Emperor Otto responded to St Wenceslaus’ death by invading Bohemia and making war against Boleslaus for several years. He succeeded in conquering the region and forced Boleslaus to reverse the anti-Catholic measures he and his mother had taken. There is no evidence that Dragomir, who died soon after the murder of St.Wenceslaus, ever repented of killing her family members. Boleslaus, however, came to regret his sin when he learned of the miracles that were taking place at his brother’s tomb. He moved St Wenceslaus’ body to a cathedral for veneration by the faithful.
St Wenceslas was considered a martyr and a saint immediately after his death, when a cult of Wenceslas grew up in Bohemia and in England. Within a few decades of Wenceslas’ death, four biographies of him were in circulation. These hagiographies had a powerful influence on the High Middle Ages conceptualisation of the rex justus, or “righteous king”, that is, a monarch whose power stems mainly from his great piety, as well as from his princely vigour.
Referring approvingly to these hagiographies, the chronicler Cosmas of Prague, writing in about the year 1119, states:
But his deeds I think you know better than I could tell you; for, as is read in his Passion, no one doubts that, rising every night from his noble bed, with bare feet and only one chamberlain, he went around to God’s churches and gave alms generously to widows, orphans, those in prison and afflicted by every difficulty, so much so that he was considered, not a prince, but the father of all the wretched.
Several centuries later the legend was claimed as fact by Pope Pius II.
The hymn “Svatý Václave” (Saint Wenceslas) or “Saint Wenceslas Chorale” is one of the oldest known Czech hymns in history. Its roots can be found in the 12th century and it still belongs to the most popular religious songs to this day. In 1918, in the beginning of the Czechoslovak state, the song was discussed as one of the possible choices for the national anthem. His feast day is celebrated today while the translation of his relics, which took place in 938, is commemorated on 4 March.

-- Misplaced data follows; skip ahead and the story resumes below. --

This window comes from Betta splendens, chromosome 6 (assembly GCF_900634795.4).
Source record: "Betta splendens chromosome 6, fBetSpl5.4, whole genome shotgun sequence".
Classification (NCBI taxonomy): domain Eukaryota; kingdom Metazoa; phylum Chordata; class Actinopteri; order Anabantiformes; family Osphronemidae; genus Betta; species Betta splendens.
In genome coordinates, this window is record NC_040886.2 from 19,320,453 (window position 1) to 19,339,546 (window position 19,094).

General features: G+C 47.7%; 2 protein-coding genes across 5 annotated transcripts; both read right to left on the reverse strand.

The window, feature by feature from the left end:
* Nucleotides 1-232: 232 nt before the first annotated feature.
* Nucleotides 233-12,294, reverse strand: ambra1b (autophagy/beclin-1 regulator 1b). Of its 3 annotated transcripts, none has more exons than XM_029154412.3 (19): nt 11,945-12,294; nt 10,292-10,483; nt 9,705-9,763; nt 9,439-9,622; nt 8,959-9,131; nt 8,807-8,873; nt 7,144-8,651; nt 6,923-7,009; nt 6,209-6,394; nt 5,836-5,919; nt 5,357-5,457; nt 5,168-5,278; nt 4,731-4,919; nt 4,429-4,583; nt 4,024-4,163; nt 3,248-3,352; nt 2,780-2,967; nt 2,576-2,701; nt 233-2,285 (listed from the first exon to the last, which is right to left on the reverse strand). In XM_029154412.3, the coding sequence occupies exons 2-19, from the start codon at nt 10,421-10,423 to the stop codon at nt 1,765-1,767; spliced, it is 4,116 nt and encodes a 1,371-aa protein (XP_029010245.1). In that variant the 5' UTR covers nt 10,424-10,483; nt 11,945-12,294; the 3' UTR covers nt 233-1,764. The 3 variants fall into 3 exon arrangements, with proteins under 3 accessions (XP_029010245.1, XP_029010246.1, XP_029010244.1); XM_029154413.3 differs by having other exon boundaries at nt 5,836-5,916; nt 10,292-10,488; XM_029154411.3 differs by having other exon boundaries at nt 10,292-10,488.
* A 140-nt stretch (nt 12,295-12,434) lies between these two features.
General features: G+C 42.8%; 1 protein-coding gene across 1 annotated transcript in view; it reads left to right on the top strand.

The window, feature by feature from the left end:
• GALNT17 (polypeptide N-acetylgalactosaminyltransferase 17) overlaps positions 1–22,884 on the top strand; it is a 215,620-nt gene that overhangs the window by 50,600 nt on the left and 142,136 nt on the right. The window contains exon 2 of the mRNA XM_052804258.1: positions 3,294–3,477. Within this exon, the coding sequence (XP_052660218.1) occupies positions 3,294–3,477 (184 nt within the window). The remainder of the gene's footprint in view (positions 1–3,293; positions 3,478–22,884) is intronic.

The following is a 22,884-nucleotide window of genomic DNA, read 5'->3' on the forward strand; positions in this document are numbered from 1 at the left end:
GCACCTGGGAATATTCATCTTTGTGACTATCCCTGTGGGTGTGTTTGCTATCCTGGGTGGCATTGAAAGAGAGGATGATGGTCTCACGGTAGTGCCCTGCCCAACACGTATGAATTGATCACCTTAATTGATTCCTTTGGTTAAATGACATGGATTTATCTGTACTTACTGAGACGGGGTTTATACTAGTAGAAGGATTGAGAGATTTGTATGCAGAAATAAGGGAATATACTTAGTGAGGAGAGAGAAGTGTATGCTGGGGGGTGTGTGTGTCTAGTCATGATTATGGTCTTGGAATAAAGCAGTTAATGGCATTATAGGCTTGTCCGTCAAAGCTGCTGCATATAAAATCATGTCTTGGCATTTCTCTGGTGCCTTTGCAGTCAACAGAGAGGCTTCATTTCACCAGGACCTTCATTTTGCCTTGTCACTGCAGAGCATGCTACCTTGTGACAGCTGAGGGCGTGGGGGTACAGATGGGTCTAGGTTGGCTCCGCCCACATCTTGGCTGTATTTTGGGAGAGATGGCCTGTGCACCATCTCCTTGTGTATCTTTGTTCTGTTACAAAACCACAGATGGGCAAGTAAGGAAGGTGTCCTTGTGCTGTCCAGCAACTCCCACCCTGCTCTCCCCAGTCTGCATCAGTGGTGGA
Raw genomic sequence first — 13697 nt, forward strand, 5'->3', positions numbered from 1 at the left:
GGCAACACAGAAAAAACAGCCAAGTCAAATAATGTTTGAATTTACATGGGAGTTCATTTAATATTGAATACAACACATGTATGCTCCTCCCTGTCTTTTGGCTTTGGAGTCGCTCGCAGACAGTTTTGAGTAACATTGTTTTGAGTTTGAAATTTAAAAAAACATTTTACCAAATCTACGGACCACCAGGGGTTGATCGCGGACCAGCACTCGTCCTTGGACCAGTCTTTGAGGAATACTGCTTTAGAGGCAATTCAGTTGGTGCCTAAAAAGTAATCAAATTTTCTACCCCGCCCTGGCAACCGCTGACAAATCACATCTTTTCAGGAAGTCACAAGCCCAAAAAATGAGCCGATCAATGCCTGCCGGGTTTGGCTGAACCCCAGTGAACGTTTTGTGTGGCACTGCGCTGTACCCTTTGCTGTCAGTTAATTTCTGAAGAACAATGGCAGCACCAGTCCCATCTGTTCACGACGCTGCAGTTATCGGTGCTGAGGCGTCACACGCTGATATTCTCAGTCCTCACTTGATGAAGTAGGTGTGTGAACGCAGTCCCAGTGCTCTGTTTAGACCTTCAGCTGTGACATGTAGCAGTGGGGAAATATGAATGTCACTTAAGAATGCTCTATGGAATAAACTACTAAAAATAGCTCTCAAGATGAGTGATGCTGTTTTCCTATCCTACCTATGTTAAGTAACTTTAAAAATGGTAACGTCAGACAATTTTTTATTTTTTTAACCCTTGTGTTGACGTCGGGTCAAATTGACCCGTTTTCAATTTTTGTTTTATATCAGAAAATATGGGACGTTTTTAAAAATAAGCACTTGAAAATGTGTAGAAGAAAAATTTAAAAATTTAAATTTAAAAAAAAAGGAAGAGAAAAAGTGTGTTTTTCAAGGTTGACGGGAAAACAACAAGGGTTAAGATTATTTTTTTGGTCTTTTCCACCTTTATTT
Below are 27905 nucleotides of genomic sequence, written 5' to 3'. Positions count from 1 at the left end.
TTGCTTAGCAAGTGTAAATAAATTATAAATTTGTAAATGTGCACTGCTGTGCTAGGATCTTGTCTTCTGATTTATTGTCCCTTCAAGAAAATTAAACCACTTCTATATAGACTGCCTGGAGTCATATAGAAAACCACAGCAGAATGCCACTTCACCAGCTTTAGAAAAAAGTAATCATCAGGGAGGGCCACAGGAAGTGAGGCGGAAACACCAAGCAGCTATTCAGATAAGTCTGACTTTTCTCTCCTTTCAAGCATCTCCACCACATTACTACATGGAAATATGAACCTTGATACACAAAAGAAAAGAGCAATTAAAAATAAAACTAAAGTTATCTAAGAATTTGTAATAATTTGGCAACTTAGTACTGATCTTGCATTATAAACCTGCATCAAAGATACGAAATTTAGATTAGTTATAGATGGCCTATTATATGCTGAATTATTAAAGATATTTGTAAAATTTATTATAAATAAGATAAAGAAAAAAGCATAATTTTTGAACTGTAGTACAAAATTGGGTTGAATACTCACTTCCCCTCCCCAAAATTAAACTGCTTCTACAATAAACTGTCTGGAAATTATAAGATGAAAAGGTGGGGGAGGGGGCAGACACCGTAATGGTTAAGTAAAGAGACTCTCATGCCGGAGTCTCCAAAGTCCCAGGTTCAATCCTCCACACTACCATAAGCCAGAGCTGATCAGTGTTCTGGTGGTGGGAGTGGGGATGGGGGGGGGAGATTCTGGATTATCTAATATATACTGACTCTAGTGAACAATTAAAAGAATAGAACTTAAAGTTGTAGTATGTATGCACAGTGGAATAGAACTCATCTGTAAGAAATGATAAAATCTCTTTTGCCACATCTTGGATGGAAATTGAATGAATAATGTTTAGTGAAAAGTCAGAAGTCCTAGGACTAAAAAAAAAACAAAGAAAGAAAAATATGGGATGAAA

Since 2000, the feast day of Saint Wenceslas is a public holiday in the Czech Republic, celebrated as the Czech Statehood Day.
Good King Wenceslaus
Good King Wenceslas looked out, on the Feast of Stephen,
When the snow lay round about, deep and crisp and even;
Brightly shone the moon that night, tho’ the frost was cruel,
When a poor man came in sight, gath’ring winter fuel.
“Hither, page, and stand by me, if thou know’st it, telling,
Yonder peasant, who is he? Where and what his dwelling?”
“Sire, he lives a good league hence, underneath the mountain;
Right against the forest fence, by Saint Agnes’ fountain.”
“Bring me flesh, and bring me wine, bring me pine logs hither:
Thou and I will see him dine, when we bear them thither.”
Page and monarch, forth they went, forth they went together;
Through the rude wind’s wild lament and the bitter weather.
“Sire, the night is darker now and the wind blow stronger;
Fails my heart, I know not how; I can go no longer.”
“Mark my footsteps, my good page. Tread thou in them boldly
Thou shalt find the winter’s rage freeze thy blood less coldly.”
In his master’s steps he trod, where the snow lay dinted;
Heat was in the very sod which the saint had printed.
Therefore, Christian men, be sure, wealth or rank possessing,
Ye who now will bless the poor, shall yourselves find blessing.